Help from Nature

    Dr. Oz suggests that lemon balm has been used for hundreds of years as a soothing relief from stress and tension.

    Dr. Sarah Gottfried writes in the Huffington Post that the scent of cedar wood, sandalwood and frankincense are especially calming.  She has written a series of three articles on anxiety disorder, with an incisive analysis of the physiology of the disorder, along with her journey to find a way out.

    Dr. Gottfried’s series of article are well worth reading.  The better we understand the invasive nature of escalating stress, the better prepared to regain our health.  Dr. Gottfried draws not only from her medical training and research talents to bring us to a clearer understanding of this life-devouring disorder, but shares solutions that have worked for her as developed from her own experience with the condition. Check out parts 1, 2 and 3 to get the full impact.

    Take a Deep Breath

    Dr. Anthony Weil highly recommends some breathing practices which can be used throughout the day to break the cascade of overcharged stress hormones.  He calls his simple exercise of taking a moment to breathe the 4-7-8 breath:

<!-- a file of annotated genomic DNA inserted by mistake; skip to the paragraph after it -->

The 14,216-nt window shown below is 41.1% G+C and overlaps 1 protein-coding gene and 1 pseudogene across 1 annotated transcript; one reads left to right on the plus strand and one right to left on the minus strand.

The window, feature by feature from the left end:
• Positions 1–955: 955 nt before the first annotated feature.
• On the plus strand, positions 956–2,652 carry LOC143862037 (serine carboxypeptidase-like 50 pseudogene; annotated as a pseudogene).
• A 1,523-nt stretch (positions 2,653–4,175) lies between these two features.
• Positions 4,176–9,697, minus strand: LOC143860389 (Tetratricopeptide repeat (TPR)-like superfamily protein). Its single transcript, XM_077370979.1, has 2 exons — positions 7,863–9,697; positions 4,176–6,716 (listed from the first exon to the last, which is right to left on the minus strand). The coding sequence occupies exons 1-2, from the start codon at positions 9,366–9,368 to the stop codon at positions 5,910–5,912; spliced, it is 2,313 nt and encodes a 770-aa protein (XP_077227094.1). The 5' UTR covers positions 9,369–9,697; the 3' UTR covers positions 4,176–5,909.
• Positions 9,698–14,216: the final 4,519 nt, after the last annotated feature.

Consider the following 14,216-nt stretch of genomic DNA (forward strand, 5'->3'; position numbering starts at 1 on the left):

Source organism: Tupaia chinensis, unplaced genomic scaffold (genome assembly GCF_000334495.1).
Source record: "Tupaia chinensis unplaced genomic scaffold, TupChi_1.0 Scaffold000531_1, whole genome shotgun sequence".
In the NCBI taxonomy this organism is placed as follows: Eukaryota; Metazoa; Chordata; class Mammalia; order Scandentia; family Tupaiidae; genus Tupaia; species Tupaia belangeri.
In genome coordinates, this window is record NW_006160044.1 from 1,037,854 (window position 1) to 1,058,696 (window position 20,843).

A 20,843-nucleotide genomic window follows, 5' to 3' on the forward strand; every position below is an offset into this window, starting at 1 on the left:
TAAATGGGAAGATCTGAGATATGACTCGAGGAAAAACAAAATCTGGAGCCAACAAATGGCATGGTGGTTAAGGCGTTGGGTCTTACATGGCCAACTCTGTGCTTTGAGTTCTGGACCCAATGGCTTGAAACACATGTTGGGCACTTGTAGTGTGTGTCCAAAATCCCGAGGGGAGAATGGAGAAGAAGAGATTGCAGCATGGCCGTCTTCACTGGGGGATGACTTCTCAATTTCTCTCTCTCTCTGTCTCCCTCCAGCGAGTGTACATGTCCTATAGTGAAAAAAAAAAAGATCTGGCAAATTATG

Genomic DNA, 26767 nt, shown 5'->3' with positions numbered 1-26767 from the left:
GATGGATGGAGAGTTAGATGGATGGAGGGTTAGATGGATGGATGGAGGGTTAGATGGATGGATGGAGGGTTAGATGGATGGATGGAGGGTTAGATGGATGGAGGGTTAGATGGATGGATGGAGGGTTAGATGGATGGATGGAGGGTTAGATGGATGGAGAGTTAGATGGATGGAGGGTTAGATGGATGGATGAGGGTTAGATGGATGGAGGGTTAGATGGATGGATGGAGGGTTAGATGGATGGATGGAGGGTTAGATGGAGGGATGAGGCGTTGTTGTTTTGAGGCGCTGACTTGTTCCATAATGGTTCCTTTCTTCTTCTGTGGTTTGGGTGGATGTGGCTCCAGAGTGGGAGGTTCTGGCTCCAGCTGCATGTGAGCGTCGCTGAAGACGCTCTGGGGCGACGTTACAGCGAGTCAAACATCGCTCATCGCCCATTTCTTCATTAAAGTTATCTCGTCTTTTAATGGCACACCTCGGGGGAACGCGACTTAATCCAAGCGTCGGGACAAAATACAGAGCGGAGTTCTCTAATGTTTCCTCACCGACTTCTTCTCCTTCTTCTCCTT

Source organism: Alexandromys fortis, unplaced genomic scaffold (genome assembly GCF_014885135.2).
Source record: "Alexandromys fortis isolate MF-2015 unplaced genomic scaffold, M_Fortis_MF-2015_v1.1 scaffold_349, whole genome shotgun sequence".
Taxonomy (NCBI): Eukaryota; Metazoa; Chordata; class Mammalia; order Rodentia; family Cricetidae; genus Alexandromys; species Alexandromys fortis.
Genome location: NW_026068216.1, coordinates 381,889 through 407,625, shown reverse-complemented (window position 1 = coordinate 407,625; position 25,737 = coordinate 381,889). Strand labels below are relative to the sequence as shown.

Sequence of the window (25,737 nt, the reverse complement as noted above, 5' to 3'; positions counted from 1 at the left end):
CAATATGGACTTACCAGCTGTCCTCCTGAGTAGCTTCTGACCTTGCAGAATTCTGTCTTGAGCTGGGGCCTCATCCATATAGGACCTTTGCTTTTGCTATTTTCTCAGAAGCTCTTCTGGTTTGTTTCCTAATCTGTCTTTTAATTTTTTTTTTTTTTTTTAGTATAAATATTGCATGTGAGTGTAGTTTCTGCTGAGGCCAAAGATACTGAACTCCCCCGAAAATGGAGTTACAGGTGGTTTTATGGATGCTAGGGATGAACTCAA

Self-Care: Eat Well

    The Mayo Clinic suggests a healthy diet to support the body’s resilience, and that some stress and anxiety is due to allergies and/or poor diet. Another excellent guide is Dr. Anthony Weil’s book “8 Ways to Optimum Health”.

    Laughter is the best medicine

    According to Psychology Today, laughter does so many good things for us, it’s a wonder we don’t try it more often.  It reduces blood sugar levels and pain.  It builds and restores a sense of positive emotions and connection between people.  Research brings us evidence that laughter helps the cardio-vascular system function better, flexing the blood vessel walls and increasing oxygen and blood flow. In the article, Michael Miller, M.D. of the University of Maryland reports that in a preliminary study of 20 healthy people, triggering laughter proved to be as good for the arteries as aerobic activity.